Six Things I Have Learned About Staffing Software Development Teams

This is a collection of observations about things that managers and leaders of software teams encounter or trip over.  This post comes out of a series I am doing about IT Staffing Strategy, but these are localized to the software team, not the larger strategy picture.  These are very similar to Johanna Rothman’s excellent Management Myths series.  If you are any kind of a leader in a software team, some of these will resonate with you:

1) Mature process is not a replacement for talent.

We may follow a process, that process may be well documented, but it is not the steps that create value, it is the decisions that are made at each steps which represent the work. Just like a thousand monkeys in a room with a thousand typewriters will never produce Shakespeare, a dozen average coders following a good process will not produce great software. Process is there to make sure that all the right and necessary decisions are made, talent is what makes the decisions well.

2) Staff onboarding is way more than an HR checklist and a development environment.

In order for developers to be fully productive they need subject matter knowledge, practice familiarity and competence, and a small organizational network of go to people to keep them from getting stuck. In my experience it really takes 4-6 weeks minimum, before most new developers can independently work up to their capacity. Comprehensive developer documentation for software design, developer practices and environment configuration can make this better, but I’d wager that if you only think it takes a week or two to onboard a developer, you haven’t invested in this yet.

3) Team formation is always more difficult that you think it will be.

Different opinions, strong convictions, diverse experience, varying levels of familiarity with the problem or the tool set or the practices, and overly optimistic self-evaluations make for tremendous challenges in bringing a team to consensus. New leaders eager to prove themselves, or too reliant on prior leaders introduce too much or too little change. Getting a new team through four phases of team formation – forming, storming, norming, performing – requires more attention and more intentionality than many managers can provide. Serially adding members to a team or having a “replaceable man-widget” staffing philosophy can prevent teams from ever reaching the norming phase, let alone the performing phase.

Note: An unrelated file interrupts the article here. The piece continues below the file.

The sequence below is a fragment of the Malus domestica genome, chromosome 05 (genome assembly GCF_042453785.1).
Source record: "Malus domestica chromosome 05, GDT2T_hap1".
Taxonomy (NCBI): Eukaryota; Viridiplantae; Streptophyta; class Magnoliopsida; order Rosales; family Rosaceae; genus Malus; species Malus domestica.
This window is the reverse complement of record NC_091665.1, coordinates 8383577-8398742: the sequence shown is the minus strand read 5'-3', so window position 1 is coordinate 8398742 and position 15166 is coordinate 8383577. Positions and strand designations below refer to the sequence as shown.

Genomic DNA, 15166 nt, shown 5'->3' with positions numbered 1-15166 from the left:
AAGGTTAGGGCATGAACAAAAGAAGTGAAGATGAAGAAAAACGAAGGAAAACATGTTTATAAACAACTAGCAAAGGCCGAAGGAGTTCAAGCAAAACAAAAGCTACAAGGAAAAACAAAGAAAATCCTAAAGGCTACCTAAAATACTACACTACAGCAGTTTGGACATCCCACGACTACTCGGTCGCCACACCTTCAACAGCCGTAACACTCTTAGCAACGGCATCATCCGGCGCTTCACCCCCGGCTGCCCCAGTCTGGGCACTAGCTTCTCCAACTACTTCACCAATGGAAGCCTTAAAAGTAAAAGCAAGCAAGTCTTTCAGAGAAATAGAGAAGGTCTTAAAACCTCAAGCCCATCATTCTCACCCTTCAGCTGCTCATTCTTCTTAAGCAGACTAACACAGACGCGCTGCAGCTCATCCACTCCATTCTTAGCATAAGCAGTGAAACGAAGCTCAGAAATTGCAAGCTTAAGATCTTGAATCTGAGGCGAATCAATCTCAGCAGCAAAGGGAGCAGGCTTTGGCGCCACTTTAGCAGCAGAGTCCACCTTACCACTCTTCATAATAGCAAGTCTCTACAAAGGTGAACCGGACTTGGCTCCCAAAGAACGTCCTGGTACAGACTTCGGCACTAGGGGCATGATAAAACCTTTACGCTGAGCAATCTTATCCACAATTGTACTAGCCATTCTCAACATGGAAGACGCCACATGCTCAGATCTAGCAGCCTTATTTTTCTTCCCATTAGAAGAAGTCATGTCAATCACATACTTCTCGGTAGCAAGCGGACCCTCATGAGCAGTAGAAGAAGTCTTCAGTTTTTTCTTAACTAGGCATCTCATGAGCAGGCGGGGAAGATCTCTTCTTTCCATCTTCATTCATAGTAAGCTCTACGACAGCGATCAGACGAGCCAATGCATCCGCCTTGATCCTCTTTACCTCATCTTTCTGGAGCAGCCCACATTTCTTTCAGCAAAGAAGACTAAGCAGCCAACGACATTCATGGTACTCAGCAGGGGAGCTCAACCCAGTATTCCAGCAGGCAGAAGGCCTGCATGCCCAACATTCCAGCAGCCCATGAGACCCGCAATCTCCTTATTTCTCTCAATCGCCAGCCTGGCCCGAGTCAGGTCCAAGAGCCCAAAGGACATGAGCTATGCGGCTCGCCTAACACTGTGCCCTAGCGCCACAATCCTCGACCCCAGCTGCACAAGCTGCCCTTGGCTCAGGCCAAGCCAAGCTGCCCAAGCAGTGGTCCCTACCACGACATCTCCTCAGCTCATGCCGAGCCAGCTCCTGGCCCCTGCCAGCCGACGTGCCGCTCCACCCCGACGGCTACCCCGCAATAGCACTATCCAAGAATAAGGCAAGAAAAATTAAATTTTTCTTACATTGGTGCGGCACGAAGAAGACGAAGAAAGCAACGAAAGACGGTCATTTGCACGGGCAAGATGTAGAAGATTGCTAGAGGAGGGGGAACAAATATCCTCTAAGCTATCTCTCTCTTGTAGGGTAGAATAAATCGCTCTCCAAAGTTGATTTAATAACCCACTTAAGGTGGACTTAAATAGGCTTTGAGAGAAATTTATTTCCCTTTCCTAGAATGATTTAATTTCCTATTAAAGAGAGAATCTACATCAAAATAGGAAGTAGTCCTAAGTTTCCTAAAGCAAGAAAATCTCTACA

4) Leadership capacity is the #1 driver of scale.

If your team has capable leaders, who can direct the work of others and maintain control over process, then you can have a big team. As a manager of application delivery teams, you need to focus on your leadership roles first. If you don’t have the right leadership team, the rest is moot. Leadership in software development is not hiring authority, it is decision rights. Who gets to decide what, how, why and who? If those rights are not clearly defined, or given to individuals who are not capable enough, chaos will ensue.

5) Leadership development is difficult because the capacity of a leader has three dimensions:

 – scope – how many competent people can he supervise? This is like juggling – how many balls can he keep in the air until they start falling.

vision distance– how far into the future can he plan? – How well can he sequence activities and coordinate across his team while minimizing rework and wait times.
vision breadth – how broad and how detailed are his ideas? How well does he understand the big picture, how does he fit his role and contribution to help make the big picture a reality, how does he make sure that the details at all levels “roll up” to the major goals of the team?

How do we provide our leaders with experience that challenges them to develop their capacity? Do we understand their capacity? are we thinking about it, or are we just expecting them to exercise their skill? How do we let them fail, so that they can resurrect themselves as a stronger, harder, tougher (battle tested) leader? If they never lose, they never learn. Capacity is increased by exercise; practice. To grow they must do more than they think they can, enabled by a coach, who encourages them, but does not rescue them until they go under for the third time.

6) Incompetence is a drag on leadership and a significant driver of risk.

I want to make a difference between incompetence and non-competence. Non-competent people realize that they don’t have the capacity to do what you are asking. They will ask for help, phone a friend, read a book or take a class until they can figure it out. They may not know how today, but as soon as they realize they need to know how, they start learning. Incompetence is different. Leaders spend an inordinate amount of time cleaning up after incompetent people. Incompetent is different from unskilled – If you are incompetent, you are unable to exercise any skill that you have in a consistently successful way.  Leading a team with incompetent people is like driving a car with bad tires.  When they lose pressure, you have to stop the whole car to pump them back up.  Even one bad tire makes the trip a lot slower and more frustrating.  Incompetence doesn’t have five years of experience, it has one year five times.

Why are these ideas important to your forecast? Because each of them influence your staffing model. If you are like most IT managers, like I was when I started, I thought that skill was the most important driver of my staffing strategy. If I could simply hire the team with the right skills, my team would be effective.

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